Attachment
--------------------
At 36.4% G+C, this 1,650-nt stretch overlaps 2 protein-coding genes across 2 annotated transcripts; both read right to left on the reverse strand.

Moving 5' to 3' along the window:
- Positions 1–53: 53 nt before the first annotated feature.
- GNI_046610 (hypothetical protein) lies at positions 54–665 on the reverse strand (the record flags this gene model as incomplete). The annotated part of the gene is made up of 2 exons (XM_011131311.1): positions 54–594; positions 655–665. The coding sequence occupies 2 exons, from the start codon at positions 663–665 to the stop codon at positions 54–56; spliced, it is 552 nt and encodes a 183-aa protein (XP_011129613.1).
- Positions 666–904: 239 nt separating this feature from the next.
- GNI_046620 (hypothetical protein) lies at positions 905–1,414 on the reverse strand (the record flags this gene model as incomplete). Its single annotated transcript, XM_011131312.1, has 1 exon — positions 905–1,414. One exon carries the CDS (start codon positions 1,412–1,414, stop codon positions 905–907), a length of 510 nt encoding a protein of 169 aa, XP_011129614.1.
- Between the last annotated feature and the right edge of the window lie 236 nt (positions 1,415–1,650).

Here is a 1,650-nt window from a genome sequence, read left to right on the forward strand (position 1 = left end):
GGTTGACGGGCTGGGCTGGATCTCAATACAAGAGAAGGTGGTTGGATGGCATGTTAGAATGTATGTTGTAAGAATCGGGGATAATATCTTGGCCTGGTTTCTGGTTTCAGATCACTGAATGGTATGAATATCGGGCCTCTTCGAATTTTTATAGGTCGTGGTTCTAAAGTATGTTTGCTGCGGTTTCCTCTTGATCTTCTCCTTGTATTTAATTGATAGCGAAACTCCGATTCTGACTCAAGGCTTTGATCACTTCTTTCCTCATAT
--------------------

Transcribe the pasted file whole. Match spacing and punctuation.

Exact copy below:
At 36.4% G+C, this 1,650-nt stretch overlaps 2 protein-coding genes across 2 annotated transcripts; both read right to left on the reverse strand.

Moving 5' to 3' along the window:
- Positions 1–53: 53 nt before the first annotated feature.
- GNI_046610 (hypothetical protein) lies at positions 54–665 on the reverse strand (the record flags this gene model as incomplete). The annotated part of the gene is made up of 2 exons (XM_011131311.1): positions 54–594; positions 655–665. The coding sequence occupies 2 exons, from the start codon at positions 663–665 to the stop codon at positions 54–56; spliced, it is 552 nt and encodes a 183-aa protein (XP_011129613.1).
- Positions 666–904: 239 nt separating this feature from the next.
- GNI_046620 (hypothetical protein) lies at positions 905–1,414 on the reverse strand (the record flags this gene model as incomplete). Its single annotated transcript, XM_011131312.1, has 1 exon — positions 905–1,414. One exon carries the CDS (start codon positions 1,412–1,414, stop codon positions 905–907), a length of 510 nt encoding a protein of 169 aa, XP_011129614.1.
- Between the last annotated feature and the right edge of the window lie 236 nt (positions 1,415–1,650).

Here is a 1,650-nt window from a genome sequence, read left to right on the forward strand (position 1 = left end):
GGTTGACGGGCTGGGCTGGATCTCAATACAAGAGAAGGTGGTTGGATGGCATGTTAGAATGTATGTTGTAAGAATCGGGGATAATATCTTGGCCTGGTTTCTGGTTTCAGATCACTGAATGGTATGAATATCGGGCCTCTTCGAATTTTTATAGGTCGTGGTTCTAAAGTATGTTTGCTGCGGTTTCCTCTTGATCTTCTCCTTGTATTTAATTGATAGCGAAACTCCGATTCTGACTCAAGGCTTTGATCACTTCTTTCCTCATAT